Monday April 17, a misty morning I (Cor Visser) met Kristine and Richard at their hotel in the
center of Amsterdam. It was their last day before they left for Colorado. They wanted to
spend another day birding in the Netherlands. We decided to go to the Oostvaardersplassen
in the hope that the fog would lift.
After 40 minutes we arrived at the site where there still was a thick fog.
Unfortunately, the visibility was therefore not really great. We did see quite a few Barnacle
Geese, gulls, Red Deer and 3 Spoonbills. Gradually the fog started to lift and we drove to the
next lookout, still very quiet in terms of birds, except for a few birds such as White
Wagtail, Chaffinch and Blue Tit. We continued our way.
Fortunately, the view was a lot better and we could enjoy a Reed Bunting in the company of
a Reed Warbler. Walking a bit further along the reeds we heard a Cetti's warbler but it didn't
On the way back we could admire a beautiful male Bluethroat in the telescope. Further on to
the first hut where several ducks were swimming around and the Cormorants were still
present. It soon became noisy in the hide when a large group of bird watchers arrived so we decided to
continue our journey to the visitor center. When they got there, two Cetti's warblers were
making each others lives miserable. Fortunately for us, they allowed themselves to be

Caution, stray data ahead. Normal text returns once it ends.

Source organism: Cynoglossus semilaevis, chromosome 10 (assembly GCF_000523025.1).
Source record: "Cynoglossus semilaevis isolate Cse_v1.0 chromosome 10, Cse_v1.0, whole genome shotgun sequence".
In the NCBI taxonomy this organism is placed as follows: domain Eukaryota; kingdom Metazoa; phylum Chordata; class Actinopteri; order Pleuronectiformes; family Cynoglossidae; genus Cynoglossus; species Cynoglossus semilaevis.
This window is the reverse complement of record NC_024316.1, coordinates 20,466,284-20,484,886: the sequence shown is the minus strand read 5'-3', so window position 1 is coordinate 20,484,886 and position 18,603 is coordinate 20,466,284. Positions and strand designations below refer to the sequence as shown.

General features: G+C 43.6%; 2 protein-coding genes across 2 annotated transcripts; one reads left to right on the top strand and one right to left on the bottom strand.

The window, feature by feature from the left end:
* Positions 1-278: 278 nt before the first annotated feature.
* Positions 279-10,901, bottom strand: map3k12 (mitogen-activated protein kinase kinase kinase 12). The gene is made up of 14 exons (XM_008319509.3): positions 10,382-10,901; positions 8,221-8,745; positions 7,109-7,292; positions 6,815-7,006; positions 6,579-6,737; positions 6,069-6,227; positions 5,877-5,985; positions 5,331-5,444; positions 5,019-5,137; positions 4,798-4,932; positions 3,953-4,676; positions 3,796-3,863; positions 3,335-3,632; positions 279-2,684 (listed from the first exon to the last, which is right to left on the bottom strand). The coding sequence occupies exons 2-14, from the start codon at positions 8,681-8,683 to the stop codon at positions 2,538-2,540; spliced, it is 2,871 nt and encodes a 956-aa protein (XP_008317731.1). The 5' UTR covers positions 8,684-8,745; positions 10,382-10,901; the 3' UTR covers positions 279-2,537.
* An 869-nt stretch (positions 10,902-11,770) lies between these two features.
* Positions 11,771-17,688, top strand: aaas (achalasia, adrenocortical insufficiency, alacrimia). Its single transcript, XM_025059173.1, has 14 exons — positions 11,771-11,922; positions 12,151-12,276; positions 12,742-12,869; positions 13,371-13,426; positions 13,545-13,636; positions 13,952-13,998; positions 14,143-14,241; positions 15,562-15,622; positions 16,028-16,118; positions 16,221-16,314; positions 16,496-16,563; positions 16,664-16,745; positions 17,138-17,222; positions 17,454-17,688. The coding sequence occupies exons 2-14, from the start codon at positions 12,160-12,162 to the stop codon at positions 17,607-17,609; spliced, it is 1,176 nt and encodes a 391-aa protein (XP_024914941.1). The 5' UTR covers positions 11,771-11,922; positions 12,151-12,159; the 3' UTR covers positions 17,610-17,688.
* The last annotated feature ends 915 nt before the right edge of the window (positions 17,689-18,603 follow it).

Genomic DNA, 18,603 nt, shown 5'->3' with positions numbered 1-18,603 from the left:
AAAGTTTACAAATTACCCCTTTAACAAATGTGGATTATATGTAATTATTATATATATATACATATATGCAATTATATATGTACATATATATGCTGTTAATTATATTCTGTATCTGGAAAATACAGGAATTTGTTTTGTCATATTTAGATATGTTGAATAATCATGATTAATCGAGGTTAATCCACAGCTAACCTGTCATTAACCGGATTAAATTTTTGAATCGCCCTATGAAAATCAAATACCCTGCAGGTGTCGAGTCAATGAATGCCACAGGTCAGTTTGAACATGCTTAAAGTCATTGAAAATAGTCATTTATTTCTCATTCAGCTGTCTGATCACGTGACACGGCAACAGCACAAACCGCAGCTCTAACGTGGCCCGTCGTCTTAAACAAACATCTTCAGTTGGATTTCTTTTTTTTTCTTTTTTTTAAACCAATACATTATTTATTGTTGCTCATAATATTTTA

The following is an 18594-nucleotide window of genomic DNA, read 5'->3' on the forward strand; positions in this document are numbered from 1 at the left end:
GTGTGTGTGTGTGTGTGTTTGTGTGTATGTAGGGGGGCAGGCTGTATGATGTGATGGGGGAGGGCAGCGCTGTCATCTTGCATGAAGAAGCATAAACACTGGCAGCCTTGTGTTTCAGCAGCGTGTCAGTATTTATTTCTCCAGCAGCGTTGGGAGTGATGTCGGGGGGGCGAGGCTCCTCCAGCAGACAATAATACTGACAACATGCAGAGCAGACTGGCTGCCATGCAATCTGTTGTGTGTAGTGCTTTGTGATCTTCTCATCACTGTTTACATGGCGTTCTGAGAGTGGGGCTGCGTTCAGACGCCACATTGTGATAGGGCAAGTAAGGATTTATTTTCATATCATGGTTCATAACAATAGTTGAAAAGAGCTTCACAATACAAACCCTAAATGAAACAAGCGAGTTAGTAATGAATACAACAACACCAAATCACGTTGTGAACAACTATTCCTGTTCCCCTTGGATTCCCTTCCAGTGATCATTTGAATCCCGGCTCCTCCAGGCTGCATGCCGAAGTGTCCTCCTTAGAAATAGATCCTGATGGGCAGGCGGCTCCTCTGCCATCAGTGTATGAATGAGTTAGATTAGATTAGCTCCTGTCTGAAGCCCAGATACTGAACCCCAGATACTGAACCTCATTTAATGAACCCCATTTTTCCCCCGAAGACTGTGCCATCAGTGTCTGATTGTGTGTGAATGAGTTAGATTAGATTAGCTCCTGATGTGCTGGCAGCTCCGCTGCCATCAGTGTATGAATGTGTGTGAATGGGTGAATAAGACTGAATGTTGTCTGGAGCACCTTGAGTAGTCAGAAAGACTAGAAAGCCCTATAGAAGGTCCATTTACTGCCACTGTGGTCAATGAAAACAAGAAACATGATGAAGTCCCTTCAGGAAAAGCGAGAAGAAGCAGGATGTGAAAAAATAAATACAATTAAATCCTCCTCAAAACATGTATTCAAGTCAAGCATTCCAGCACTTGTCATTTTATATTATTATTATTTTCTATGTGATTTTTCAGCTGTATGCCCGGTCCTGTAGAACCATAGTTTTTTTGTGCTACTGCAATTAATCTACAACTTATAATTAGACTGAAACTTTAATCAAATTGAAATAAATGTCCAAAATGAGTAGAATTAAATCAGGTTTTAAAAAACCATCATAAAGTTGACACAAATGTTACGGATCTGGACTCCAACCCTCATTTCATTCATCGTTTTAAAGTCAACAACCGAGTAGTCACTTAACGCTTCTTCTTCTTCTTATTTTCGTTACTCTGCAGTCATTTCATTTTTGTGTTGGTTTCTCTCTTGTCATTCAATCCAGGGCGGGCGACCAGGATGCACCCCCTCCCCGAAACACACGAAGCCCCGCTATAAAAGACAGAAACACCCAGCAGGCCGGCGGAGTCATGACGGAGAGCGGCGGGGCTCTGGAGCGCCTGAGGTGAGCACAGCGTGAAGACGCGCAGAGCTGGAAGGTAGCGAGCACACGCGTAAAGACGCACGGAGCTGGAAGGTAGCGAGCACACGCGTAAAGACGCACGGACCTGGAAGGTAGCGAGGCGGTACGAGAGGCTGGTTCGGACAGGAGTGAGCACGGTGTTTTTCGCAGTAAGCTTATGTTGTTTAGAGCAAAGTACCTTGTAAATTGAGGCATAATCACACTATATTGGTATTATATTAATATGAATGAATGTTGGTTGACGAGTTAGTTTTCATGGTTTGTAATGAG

looked at closely. We continued on the path towards the viewing screen De Blauwborst
where a Song Thrush allowed itself to be observed. At the viewing screen we saw a pair of
Bluethroats which again allowed us to view well. Further towards the Driehoek (which was
closed) we saw a Nightingale.
When we arrived at the car, a cup of coffee was consumed and of course a stroopwafel. On
to the Greylag Goose where we could see a Wren singing loudly on a branch on the way.
Also a bunch of long-tailed tits. When they arrived at the hide, the Barn Swallows were busy
building their nest.
Time for lunch and back to Amsterdam. Arriving in Amsterdam Noord, we first decided to look for our national bird, the Black-tailed Godwit. After an intense search, a round of Waterland eventually yielded two Black-tailed Godwits and various Barnacle Geese, Lapwings, and Oystercatchers.
Parked the car in the parking lot at polder IJdoorn and then on foot to the lake De Kinsel
where the Teals and Avocets were busy foraging. Then crossed the dike and walked into the
polder. We were very surprised to see 30 Black-tailed Godwits and a large number of Avocets
there. It was already later in the afternoon and another round of Waterland was driven to
close the day.
Then back to the center to drop Kristine and Richard back at their hotel where
we said goodbye to each other. Photos by Cor Visser (archive)